Jockey Mike Smith back on familiar turf at Belmont

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NEW YORK – Walking into Belmont Park is like old home week for Mike Smith.

The jockey knows the vast track with its sweeping turns like the back of his hand. Fans who remember him from his successful years riding the New York circuit will hoot and holler.

Smith feels a comfort level at the track that has spelled heartbreak for so many other Triple Crown attempts over the years.

Now he and Justify will take their turn, with a win in the Belmont Stakes on Saturday making the colt racing’s 13th Triple Crown winner and second since 2015.

“I pray that we just get our chance and all those years of experience over it come into play because if that’s the case, we’ll be tough,” Smith said recently. “It’s actually one of my favorite racetracks. You can do so many different things that can win you a race when you might not be on the best horse.”

As the Kentucky Derby and Preakness winner, Justify is the best horse in the field. Whether the chestnut colt is the best on Saturday remains to be seen.

“I think he’ll run big,” Smith said.

Belmont Park is the site of one of the jockey’s saddest days in racing.

In the 1993 Belmont, Smith was aboard Preakness winner Prairie Bayou. The gelding was running 10th of 13 horses on the backstretch when his left front leg snapped, tossing Smith onto the wet dirt. Smith wasn’t hurt, but his horse ran on and sustained a compound fracture. Prairie Bayou was euthanized.

“I often think of him,” Smith said. “I miss him a lot.”

Smith began riding in New York in 1989. He left for California in 2001 before briefly returning to New York and then settling permanently in California in 2007. He returned to win the Belmont in 2010 with Drosselmeyer and again in 2013 with 13-1 shot Palace Malice.

Now 52, Smith is enjoying a career revival at an age when many riders have hung it up or no longer get called to ride the top horses.

He’s the all-time leader in Breeders’ Cup wins among jockeys with 26. That success in lucrative stakes races helped garner him the nickname “Big Money Mike.” His mounts have earned more than $300 million in his career.

In recent years, he was the regular rider for superstar mare Zenyata, Royal Delta, Songbird, Shared Belief and Game On Dude, among others. In the 1990s, he made a name riding Lure and Holy Bull.

Last year, Smith won 15 Grade 1 races, the most since he won 20 in 1994. Of those, nine were with horses trained by Bob Baffert in a partnership that really took hold two years ago when Smith rode Arrogate to victories in the Travers Stake and Breeders’ Cup Classic.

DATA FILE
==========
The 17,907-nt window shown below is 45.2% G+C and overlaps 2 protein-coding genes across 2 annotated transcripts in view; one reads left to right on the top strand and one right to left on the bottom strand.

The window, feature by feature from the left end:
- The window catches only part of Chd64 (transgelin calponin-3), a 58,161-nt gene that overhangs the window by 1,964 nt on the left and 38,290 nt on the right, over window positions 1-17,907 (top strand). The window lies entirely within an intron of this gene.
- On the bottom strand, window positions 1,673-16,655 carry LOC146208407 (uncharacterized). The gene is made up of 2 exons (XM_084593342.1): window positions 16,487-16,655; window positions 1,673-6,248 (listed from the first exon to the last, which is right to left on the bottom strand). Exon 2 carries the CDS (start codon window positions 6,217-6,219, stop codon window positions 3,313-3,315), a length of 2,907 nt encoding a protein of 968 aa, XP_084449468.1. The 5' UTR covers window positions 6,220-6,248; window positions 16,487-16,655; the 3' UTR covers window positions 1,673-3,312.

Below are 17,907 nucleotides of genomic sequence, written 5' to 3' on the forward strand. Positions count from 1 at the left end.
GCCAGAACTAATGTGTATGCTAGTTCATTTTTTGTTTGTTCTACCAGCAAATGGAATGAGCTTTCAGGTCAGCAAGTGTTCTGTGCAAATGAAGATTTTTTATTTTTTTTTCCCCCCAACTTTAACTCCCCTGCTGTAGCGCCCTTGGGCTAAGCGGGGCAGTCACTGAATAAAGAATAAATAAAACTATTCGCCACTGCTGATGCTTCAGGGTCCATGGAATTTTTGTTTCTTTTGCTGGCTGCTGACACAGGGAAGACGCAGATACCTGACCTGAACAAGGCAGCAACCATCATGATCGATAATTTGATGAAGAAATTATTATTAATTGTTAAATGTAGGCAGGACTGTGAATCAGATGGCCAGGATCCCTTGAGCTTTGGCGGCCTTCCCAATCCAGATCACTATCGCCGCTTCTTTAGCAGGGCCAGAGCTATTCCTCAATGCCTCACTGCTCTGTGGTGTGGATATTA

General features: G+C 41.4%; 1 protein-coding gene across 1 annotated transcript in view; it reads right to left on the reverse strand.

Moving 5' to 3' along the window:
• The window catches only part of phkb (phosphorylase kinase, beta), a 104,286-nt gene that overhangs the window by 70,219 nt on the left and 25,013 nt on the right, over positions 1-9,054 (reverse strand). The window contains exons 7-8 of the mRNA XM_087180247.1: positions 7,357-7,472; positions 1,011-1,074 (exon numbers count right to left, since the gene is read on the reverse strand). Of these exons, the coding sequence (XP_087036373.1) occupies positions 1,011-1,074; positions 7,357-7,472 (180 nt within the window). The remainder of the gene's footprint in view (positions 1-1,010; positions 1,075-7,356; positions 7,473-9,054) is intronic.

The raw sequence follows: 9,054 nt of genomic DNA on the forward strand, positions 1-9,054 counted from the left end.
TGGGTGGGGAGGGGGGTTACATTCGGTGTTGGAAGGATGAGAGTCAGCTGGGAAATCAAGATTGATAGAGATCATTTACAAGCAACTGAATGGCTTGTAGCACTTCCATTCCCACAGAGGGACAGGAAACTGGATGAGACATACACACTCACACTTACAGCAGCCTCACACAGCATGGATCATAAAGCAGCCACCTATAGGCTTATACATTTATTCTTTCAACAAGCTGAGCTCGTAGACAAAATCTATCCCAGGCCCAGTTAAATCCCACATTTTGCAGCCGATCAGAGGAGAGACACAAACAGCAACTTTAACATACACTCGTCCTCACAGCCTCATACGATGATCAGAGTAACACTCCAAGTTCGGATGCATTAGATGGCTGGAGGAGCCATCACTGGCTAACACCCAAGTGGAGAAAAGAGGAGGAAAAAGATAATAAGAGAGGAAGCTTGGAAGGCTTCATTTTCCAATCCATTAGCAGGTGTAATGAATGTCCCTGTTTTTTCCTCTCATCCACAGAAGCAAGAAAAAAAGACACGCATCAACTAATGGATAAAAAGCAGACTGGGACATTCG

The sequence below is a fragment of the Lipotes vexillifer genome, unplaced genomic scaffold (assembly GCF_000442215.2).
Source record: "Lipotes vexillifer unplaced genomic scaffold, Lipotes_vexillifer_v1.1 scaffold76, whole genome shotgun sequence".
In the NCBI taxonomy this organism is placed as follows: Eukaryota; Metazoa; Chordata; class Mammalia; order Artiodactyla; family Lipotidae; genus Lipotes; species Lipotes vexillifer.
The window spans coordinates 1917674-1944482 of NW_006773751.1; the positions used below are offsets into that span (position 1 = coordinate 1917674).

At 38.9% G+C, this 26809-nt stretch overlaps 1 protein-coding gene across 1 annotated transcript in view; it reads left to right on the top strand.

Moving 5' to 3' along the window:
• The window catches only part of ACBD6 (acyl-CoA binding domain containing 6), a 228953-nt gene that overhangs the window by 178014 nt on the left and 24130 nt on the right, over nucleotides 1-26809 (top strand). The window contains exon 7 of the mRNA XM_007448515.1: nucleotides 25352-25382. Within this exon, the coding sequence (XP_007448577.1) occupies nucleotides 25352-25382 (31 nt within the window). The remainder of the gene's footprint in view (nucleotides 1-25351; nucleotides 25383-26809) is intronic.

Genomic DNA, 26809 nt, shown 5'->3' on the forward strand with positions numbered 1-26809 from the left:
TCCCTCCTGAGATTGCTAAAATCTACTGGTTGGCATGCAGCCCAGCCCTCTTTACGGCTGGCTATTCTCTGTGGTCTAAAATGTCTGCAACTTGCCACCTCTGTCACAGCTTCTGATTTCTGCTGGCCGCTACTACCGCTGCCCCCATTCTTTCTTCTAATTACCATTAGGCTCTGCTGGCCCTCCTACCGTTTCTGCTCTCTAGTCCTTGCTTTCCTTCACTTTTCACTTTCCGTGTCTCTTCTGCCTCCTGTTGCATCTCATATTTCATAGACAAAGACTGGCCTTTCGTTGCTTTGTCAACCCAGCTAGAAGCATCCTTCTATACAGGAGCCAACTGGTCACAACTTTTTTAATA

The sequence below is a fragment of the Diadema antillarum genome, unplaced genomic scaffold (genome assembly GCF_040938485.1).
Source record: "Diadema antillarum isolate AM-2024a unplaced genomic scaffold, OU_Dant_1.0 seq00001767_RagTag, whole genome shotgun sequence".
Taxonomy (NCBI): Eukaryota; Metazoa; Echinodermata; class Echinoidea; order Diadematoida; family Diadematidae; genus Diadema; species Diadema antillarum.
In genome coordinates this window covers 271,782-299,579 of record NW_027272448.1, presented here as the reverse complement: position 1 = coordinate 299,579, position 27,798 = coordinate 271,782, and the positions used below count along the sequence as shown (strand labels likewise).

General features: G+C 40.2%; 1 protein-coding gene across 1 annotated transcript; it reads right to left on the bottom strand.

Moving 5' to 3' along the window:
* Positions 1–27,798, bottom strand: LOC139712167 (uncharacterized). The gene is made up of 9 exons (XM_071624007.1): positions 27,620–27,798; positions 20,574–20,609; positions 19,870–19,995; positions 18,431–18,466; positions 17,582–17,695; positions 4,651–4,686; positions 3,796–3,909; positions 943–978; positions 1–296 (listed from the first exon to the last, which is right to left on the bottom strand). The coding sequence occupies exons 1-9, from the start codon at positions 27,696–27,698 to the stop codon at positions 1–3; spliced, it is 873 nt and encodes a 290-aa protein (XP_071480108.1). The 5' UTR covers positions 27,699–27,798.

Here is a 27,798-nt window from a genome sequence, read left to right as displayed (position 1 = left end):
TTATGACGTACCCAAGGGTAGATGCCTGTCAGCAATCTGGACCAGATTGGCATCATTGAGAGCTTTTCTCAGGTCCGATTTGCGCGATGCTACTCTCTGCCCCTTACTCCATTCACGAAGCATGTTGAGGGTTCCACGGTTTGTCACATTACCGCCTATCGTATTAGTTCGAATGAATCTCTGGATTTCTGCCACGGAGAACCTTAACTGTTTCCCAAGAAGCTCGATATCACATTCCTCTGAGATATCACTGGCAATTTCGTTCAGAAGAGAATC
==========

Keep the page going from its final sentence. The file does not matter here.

This year’s Kentucky Derby and Preakness were Smith and Baffert’s first two wins together in Triple Crown races.

“A lot of these riders, they get nervous. There’s a lot of pressure on them, but Mike’s been there so many times,” Baffert said. “The thing about Mike, he knows that I’m not worried about him so there’s not that extra pressure. He knows he’s not going to get fired.”

Smith has curtailed his work schedule to focus on riding the best horses in the biggest races. Gone are the days when he would hit the backstretch at the crack of dawn to hustle business in the afternoons by exercising horses in the mornings.

“If I can make just as much money with riding a whole lot less horses, why not?” he said, smiling. “I’ve been blessed to have done really well. Now I’m just enjoying it.”

He adheres to a daunting physical regimen that involves riding his bicycle downhill to a gym, where he exercises for an hour six days a week doing strength training and intense cardio, and then bikes back uphill to go home. He typically rides at 118 pounds, which includes his saddle, boots and padded safety vest.

“I’ve got it down to what I think is a science with my fitness level, so if I hadn’t ridden in four, five days I could jump on one and it doesn’t take nothing out,” he said.

Smith was inspired to focus on fitness several years ago by his friend and fellow Hall of Famer Laffit Pincay Jr., who competed into his 50s before a riding accident forced him to retire. Pincay said Smith once asked him for advice.

“At the time, he had a reputation that he was drinking a lot,” Pincay said. “I said, `Stop drinking and take care of yourself.’ From then on, he started winning all the big races.”

Despite riding 1,200-pound animals at 35 mph, Smith has been relatively injury free throughout his career, although he had a frightening spill in 1998 at Saratoga, where he broke his back and spent months in a body cast.

In 2011 while riding at Del Mar for the summer, Smith was arrested on suspicion of DUI.

“I just always believed that if things ain’t going right, it’s usually for a reason, figure it out and get back on track,” he said. “Every time I’ve gotten back on track, boom, it takes off again.”

Smith has been fortunate away from the track, too.

He recently got engaged to a woman he says didn’t know who he was when they met. The couple plans to wed in January.

Smith figures winning the Triple Crown wouldn’t boost his business that much since he’s already doing well. But the personal satisfaction would be undeniable.

“Oh man, the most content, humble, gracious feeling you could possibly think,” he said, smiling. “I could die and I would be the happiest dying person you ever met.”